“Who knows,” Carden said. “Elections have consequences. You may an election this year where it’s like let one person lose or enough people lose and (county leaders will) be like ‘We need to move on this.’”
Howard said attitudes about transit — even MARTA — are changing among Republicans, however, and that it is becoming more accepted to look at it as part of a transportation solution for metro Atlanta.
“I think the realization (is setting in) that building more roads is just not going to happen,” she said. “I mean where else are we going to take it? Are we going to take out businesses? Neighborhoods? Are going to start stacking them and building tunnels underneath all over Gwinnett?
“I mean we have to do something, and if we can get a portion of the people to ride a transit system (and) to take those cars off the road (then) our trucks can get through.”
MARTA may come to Gwinnett one way or another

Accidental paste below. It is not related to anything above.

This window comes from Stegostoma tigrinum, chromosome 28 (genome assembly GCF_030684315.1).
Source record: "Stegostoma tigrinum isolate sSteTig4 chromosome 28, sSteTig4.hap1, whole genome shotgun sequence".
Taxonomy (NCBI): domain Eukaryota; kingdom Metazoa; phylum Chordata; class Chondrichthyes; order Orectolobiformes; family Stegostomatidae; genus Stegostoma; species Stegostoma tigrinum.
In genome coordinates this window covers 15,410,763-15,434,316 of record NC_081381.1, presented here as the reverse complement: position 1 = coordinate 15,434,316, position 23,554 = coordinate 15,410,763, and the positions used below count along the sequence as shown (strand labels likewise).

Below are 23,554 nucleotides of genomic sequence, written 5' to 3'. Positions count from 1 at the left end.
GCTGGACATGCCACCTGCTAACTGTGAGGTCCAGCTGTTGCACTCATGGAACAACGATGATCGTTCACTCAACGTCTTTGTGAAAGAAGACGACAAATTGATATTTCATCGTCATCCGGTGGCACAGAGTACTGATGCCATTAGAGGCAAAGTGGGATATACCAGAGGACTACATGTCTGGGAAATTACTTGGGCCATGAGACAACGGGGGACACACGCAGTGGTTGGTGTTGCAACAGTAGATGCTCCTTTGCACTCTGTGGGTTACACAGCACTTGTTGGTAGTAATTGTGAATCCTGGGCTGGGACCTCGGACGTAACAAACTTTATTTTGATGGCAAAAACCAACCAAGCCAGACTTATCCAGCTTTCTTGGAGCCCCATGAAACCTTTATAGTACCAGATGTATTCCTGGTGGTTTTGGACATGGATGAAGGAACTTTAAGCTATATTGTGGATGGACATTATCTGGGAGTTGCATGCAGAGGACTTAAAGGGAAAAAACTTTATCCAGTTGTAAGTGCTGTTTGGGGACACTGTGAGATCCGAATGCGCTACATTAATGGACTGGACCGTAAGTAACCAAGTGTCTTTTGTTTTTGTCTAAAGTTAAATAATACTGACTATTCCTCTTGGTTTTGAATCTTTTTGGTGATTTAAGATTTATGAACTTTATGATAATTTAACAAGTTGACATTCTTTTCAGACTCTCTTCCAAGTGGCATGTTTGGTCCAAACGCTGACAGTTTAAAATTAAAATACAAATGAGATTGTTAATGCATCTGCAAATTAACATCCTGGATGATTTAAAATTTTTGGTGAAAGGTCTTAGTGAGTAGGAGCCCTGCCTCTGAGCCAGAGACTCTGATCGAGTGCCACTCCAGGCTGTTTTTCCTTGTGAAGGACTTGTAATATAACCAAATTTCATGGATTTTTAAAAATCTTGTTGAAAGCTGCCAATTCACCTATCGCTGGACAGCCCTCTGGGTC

One thing that is certain, regardless of which referendum Gwinnett leaders chose to go with, is that any heavy rail lines built in the county will be run by MARTA.
The Connect Gwinnett Transit Plan calls for extending heavy rail, the type of rail service MARTA uses, from the Doraville MARTA station to a multi-modal hub on the Jimmy Carter Boulevard corridor. A Long-Range Phase II part of the plan recommends eventually extending that to Gwinnett Place Mall, but that would be more than 30 years away from happening.
“We know if there’s a heavy rail extension, MARTA’s going to operate it, no matter what,” said Cristina Pastore, a consultant from Kimley-Horn, the firm that worked on the Connect Gwinnett plan. “We knew that before, but now it’s been dictated in HB 930 that MARTA will be the sole heavy rail operator in the region.”
Gwinnett’s new transit plan will play a role in the future either way